In a sense, the embedded corruption of politics is good news for libertarians because it spotlights a basic truth about institutions. They can promote liberty or statism depending upon their structure, procedures and the embedded incentives. The Founding Fathers knew this. For example, they attempted to limit the government by constructing a tripartite system of checks and balances designed to prevent the centralization of power. The Bill of Rights created incentives toward liberty by laying down  societal ground rules to be upheld by the Supreme Court. (Whether the best intentions of the Founding Fathers were doomed to defeat by the inherent nature of politics is debatable.)

The specific structures and procedures of any institution will determine the results it produces. As long as the procedures are followed, the motives of those participating in the institution are irrelevant. Elsewhere, I offered the example of a man who works in a candy factory with the intention of producing canned tuna. As long as he follows the workplace rules and procedures, however, he will produce candy. A police officer may want to promote libertarian justice but as long as he enforces the laws of a totalitarian state, he will produce injustice.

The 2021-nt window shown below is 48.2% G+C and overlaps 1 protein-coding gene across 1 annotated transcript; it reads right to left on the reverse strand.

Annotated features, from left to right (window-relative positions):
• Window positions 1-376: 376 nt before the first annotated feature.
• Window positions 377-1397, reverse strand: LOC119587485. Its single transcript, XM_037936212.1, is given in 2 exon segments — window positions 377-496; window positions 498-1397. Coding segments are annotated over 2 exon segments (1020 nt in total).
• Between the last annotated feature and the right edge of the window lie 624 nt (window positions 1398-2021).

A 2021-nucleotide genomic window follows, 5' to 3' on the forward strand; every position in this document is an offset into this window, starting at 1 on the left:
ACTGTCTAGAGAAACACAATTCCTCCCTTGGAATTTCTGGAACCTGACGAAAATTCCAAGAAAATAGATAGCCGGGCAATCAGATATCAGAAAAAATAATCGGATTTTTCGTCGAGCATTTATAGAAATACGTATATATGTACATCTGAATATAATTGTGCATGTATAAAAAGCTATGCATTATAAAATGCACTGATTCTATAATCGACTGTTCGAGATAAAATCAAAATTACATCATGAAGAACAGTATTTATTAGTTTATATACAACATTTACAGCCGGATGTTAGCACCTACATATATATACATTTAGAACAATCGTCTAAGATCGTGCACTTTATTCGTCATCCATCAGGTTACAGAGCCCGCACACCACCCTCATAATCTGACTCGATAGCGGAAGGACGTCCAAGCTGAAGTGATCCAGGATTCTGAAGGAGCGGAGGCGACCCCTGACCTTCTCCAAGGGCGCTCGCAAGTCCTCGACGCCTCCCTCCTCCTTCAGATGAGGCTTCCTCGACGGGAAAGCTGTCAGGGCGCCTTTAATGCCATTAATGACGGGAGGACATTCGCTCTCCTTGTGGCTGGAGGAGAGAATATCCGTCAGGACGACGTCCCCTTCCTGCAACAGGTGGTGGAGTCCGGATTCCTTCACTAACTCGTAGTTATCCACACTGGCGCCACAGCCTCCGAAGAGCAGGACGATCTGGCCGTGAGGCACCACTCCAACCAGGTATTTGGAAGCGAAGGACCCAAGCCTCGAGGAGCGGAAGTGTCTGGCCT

Equally, as long as everyone respects the rules of the free market, it will function as a mechanism of peace and prosperity even if some of its participants are ill intentioned human beings. You may buy goods from a man whom you would never allow into your home; he can detest your religion or skin color even as money peacefully changes hands. As long as the rules of the free market are observed, freedom itself is served.

The burning question now becomes: how do we construct institutions that encourage liberty?


There are two answers on how to construct freedom-oriented institutions. The first: do not to construct them at all. Allow them to evolve through the spontaneous interaction of individuals pursuing their own self-interest. This is how free markets function, families are created, free speech rings out… Many  institutions require merely to be unobstructed.

But other institutions require some design beyond the "anything that is peaceful" rule. For example, a court system requires procedures of justice such as "innocent until proven guilty." And, so, the second answer to designing institutions is: do so in as  minimal a manner as possible and only to promote individual rights.

America’s rugged individualism has been called the ‘soul’ of its character. America needs its soul back.
Wendy McElroy is Author, lecturer, and freelance writer, and a senior associate of the Laissez Faire Club.